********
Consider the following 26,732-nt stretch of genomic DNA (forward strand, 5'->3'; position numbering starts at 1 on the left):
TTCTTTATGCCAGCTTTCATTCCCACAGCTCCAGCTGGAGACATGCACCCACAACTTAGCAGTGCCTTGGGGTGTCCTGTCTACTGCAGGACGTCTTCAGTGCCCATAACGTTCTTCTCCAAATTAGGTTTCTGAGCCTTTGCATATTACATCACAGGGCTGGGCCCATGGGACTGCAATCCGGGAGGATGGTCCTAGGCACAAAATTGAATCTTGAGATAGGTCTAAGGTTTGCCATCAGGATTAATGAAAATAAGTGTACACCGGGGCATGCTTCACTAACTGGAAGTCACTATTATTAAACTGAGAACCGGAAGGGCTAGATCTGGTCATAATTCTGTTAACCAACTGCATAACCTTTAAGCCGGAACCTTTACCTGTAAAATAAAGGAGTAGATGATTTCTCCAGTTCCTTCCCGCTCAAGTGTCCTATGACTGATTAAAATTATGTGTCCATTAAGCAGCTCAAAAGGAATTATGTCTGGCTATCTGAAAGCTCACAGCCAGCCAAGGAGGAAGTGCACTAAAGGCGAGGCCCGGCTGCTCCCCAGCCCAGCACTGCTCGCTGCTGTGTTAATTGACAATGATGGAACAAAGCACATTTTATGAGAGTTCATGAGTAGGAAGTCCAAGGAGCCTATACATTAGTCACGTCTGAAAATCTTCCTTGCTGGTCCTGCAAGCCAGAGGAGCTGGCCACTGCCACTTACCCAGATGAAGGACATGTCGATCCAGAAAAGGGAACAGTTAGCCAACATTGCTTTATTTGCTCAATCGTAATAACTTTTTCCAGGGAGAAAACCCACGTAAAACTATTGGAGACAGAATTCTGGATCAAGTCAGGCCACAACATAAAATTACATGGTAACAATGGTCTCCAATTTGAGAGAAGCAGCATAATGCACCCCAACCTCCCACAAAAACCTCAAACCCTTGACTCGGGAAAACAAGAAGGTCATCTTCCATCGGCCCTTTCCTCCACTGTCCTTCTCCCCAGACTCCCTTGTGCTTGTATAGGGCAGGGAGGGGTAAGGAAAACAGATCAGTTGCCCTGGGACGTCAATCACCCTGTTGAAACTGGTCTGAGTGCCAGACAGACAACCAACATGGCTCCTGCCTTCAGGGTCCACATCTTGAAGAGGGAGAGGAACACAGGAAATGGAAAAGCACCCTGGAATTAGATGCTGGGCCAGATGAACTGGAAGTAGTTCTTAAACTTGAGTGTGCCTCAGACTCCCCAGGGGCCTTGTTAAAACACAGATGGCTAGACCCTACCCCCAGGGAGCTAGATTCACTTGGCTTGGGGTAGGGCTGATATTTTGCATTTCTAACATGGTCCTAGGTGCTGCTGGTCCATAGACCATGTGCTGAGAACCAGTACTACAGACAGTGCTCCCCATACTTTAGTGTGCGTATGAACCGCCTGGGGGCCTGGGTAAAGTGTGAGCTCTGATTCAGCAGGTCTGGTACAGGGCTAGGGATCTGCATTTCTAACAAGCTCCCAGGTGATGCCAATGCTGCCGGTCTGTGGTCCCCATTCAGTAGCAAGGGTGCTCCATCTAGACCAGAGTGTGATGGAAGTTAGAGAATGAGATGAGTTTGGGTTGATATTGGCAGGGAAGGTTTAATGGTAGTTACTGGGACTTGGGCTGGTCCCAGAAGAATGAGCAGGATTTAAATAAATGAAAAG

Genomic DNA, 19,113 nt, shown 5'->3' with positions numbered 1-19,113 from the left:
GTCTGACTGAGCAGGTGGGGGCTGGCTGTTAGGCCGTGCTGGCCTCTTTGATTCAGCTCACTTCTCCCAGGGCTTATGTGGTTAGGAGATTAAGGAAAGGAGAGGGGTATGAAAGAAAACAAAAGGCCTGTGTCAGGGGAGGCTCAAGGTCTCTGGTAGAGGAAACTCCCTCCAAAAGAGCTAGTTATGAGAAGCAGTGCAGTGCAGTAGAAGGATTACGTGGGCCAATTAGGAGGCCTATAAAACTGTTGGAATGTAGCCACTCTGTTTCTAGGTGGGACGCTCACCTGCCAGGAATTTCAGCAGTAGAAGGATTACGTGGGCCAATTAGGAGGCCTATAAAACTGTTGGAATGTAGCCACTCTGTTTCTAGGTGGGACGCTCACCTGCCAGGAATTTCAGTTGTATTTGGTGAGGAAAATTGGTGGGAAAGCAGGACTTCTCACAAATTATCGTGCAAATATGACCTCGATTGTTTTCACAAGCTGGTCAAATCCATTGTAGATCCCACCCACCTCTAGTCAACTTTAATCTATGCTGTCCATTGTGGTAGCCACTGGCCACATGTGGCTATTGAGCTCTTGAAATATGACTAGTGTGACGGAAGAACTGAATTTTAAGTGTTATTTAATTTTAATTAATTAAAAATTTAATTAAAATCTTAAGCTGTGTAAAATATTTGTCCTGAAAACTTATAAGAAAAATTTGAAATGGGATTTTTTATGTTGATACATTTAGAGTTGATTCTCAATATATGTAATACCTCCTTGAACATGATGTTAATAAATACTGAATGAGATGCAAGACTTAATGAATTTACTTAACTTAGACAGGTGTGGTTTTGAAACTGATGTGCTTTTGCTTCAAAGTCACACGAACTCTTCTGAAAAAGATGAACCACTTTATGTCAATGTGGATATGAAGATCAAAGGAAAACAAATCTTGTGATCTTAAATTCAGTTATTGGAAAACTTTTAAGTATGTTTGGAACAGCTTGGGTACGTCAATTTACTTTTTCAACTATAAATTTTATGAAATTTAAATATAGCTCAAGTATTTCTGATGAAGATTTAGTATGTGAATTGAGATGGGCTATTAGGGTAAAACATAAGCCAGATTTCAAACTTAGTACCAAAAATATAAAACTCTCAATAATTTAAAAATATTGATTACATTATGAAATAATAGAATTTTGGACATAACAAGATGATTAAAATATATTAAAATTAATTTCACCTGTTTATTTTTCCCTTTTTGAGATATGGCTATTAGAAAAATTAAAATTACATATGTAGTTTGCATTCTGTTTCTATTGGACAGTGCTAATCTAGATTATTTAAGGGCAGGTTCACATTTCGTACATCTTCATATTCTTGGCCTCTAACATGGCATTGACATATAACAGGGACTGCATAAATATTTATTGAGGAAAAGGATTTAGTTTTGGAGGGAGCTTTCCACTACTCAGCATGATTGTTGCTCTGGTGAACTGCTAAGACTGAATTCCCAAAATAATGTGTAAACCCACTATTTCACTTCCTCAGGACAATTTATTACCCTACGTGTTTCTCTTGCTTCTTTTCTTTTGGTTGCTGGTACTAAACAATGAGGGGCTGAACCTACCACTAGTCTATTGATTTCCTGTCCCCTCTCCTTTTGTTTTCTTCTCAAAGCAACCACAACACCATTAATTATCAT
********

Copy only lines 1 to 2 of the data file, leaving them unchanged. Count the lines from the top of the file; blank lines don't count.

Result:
Consider the following 26,732-nt stretch of genomic DNA (forward strand, 5'->3'; position numbering starts at 1 on the left):
TTCTTTATGCCAGCTTTCATTCCCACAGCTCCAGCTGGAGACATGCACCCACAACTTAGCAGTGCCTTGGGGTGTCCTGTCTACTGCAGGACGTCTTCAGTGCCCATAACGTTCTTCTCCAAATTAGGTTTCTGAGCCTTTGCATATTACATCACAGGGCTGGGCCCATGGGACTGCAATCCGGGAGGATGGTCCTAGGCACAAAATTGAATCTTGAGATAGGTCTAAGGTTTGCCATCAGGATTAATGAAAATAAGTGTACACCGGGGCATGCTTCACTAACTGGAAGTCACTATTATTAAACTGAGAACCGGAAGGGCTAGATCTGGTCATAATTCTGTTAACCAACTGCATAACCTTTAAGCCGGAACCTTTACCTGTAAAATAAAGGAGTAGATGATTTCTCCAGTTCCTTCCCGCTCAAGTGTCCTATGACTGATTAAAATTATGTGTCCATTAAGCAGCTCAAAAGGAATTATGTCTGGCTATCTGAAAGCTCACAGCCAGCCAAGGAGGAAGTGCACTAAAGGCGAGGCCCGGCTGCTCCCCAGCCCAGCACTGCTCGCTGCTGTGTTAATTGACAATGATGGAACAAAGCACATTTTATGAGAGTTCATGAGTAGGAAGTCCAAGGAGCCTATACATTAGTCACGTCTGAAAATCTTCCTTGCTGGTCCTGCAAGCCAGAGGAGCTGGCCACTGCCACTTACCCAGATGAAGGACATGTCGATCCAGAAAAGGGAACAGTTAGCCAACATTGCTTTATTTGCTCAATCGTAATAACTTTTTCCAGGGAGAAAACCCACGTAAAACTATTGGAGACAGAATTCTGGATCAAGTCAGGCCACAACATAAAATTACATGGTAACAATGGTCTCCAATTTGAGAGAAGCAGCATAATGCACCCCAACCTCCCACAAAAACCTCAAACCCTTGACTCGGGAAAACAAGAAGGTCATCTTCCATCGGCCCTTTCCTCCACTGTCCTTCTCCCCAGACTCCCTTGTGCTTGTATAGGGCAGGGAGGGGTAAGGAAAACAGATCAGTTGCCCTGGGACGTCAATCACCCTGTTGAAACTGGTCTGAGTGCCAGACAGACAACCAACATGGCTCCTGCCTTCAGGGTCCACATCTTGAAGAGGGAGAGGAACACAGGAAATGGAAAAGCACCCTGGAATTAGATGCTGGGCCAGATGAACTGGAAGTAGTTCTTAAACTTGAGTGTGCCTCAGACTCCCCAGGGGCCTTGTTAAAACACAGATGGCTAGACCCTACCCCCAGGGAGCTAGATTCACTTGGCTTGGGGTAGGGCTGATATTTTGCATTTCTAACATGGTCCTAGGTGCTGCTGGTCCATAGACCATGTGCTGAGAACCAGTACTACAGACAGTGCTCCCCATACTTTAGTGTGCGTATGAACCGCCTGGGGGCCTGGGTAAAGTGTGAGCTCTGATTCAGCAGGTCTGGTACAGGGCTAGGGATCTGCATTTCTAACAAGCTCCCAGGTGATGCCAATGCTGCCGGTCTGTGGTCCCCATTCAGTAGCAAGGGTGCTCCATCTAGACCAGAGTGTGATGGAAGTTAGAGAATGAGATGAGTTTGGGTTGATATTGGCAGGGAAGGTTTAATGGTAGTTACTGGGACTTGGGCTGGTCCCAGAAGAATGAGCAGGATTTAAATAAATGAAAAG